Under the leadership of Secretary Jeh Johnson, the Department of Homeland Security worked hard to build institutions and improve morale across the department. Despite the efforts, much work remains to be done on these issues. Efforts to build a department-wide requirements system, develop operational task forces, and stand-up management leadership forums have been initiated, yet continue to mature. Additionally, despite progress over previous years, the latest 2016 Employee Viewpoint Survey—the annual internal feedback from the workforce—shows that DHS remains at the very bottom of government organizations and that seven of its components are in the bottom 10 of the 320 organizations captured in the survey.
If confirmed by the Senate as the new head of DHS, retired Marine Gen. John Kelly and his new leadership team would be wise to keep morale in mind as they take the agency's reins. Strong communication with career employees, team building, demonstrating respect for work that has already been done and addressing inconsistencies including pay inequities could help avoid pitfalls that affect employee morale.
An important start would be communicating to the workforce that the new leadership understands DHS has a complex, diverse and visible mission set unlike any other department in the U.S. government. For Kelly, with 45 years of service in the Marine Corps, it important to understand that what works for the Pentagon may not work at DHS.
For example, attempting to use Department of Defense processes and structures would not work for DHS. The two departments have very different cultures that cut to the very ethos of workforces and missions. DoD is about warfighting, rules of engagement and applying lethal force. DHS is about law enforcement focused on securing the homeland while ensuring civil rights and liberties, and DHS law enforcement officers place a premium on the use of non-lethal, policing techniques.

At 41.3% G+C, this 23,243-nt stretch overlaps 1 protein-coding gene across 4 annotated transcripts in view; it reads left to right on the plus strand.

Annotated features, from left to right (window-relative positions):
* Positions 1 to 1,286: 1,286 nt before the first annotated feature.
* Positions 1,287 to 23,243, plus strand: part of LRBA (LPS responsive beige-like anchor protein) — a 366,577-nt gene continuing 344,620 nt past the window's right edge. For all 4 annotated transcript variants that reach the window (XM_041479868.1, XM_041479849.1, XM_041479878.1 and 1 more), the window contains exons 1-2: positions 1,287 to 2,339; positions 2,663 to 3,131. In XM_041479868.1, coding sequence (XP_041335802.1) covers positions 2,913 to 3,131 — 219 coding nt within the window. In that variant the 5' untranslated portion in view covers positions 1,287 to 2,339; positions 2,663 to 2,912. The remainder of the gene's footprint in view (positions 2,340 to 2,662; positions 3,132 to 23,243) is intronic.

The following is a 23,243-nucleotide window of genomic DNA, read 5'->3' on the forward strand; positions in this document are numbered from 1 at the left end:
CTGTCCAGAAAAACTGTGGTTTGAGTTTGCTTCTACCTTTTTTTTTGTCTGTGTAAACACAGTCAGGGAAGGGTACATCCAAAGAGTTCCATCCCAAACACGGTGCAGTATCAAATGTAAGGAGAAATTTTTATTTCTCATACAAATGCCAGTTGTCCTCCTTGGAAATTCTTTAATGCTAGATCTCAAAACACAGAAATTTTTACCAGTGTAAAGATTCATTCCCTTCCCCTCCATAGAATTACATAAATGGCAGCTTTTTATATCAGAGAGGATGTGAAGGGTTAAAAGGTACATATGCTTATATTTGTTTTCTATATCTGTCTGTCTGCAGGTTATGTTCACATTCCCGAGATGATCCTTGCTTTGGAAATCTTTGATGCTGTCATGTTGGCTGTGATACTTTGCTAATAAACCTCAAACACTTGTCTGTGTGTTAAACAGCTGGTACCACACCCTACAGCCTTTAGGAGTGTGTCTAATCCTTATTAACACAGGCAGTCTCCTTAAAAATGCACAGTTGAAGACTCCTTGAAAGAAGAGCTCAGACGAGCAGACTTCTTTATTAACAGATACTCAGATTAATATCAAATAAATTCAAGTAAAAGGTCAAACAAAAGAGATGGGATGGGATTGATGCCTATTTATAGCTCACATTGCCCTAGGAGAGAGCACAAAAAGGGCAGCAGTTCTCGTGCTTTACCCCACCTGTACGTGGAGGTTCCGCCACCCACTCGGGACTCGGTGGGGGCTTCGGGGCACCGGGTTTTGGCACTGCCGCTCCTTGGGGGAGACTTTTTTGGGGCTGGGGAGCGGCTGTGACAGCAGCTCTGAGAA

The “command and control” structures are also very different within the two departments. While DoD has a hierarchical chain of command where the orders of senior commanders are issued and followed, DHS has a decentralized structure, where authorities and execution of duties fall to the individual components such as the Transportation Security Administration and Customs and Border Protection. Additionally, DHS has no authority to direct governors or even local officials, who usually have the lead in several important DHS mission areas, such as response to disasters. Rather, DHS leads by attraction.
The new political leadership could look for ways to build highly functioning teams that include the newly minted political appointees and senior career officials. Success in securing the homeland is also directly related to competence, preparations and response capabilities of state and local authorities as well as individual citizens. In other words, homeland security is a team sport that includes 320 million U.S. citizens as players. Those career uniformed and civilian officials who lead the 240,000 DHS professionals and the approximately 5 million more state and local government officials, law enforcement officers and first responders, and critical infrastructure workers that make up the Homeland Security enterprise must be included in these teams.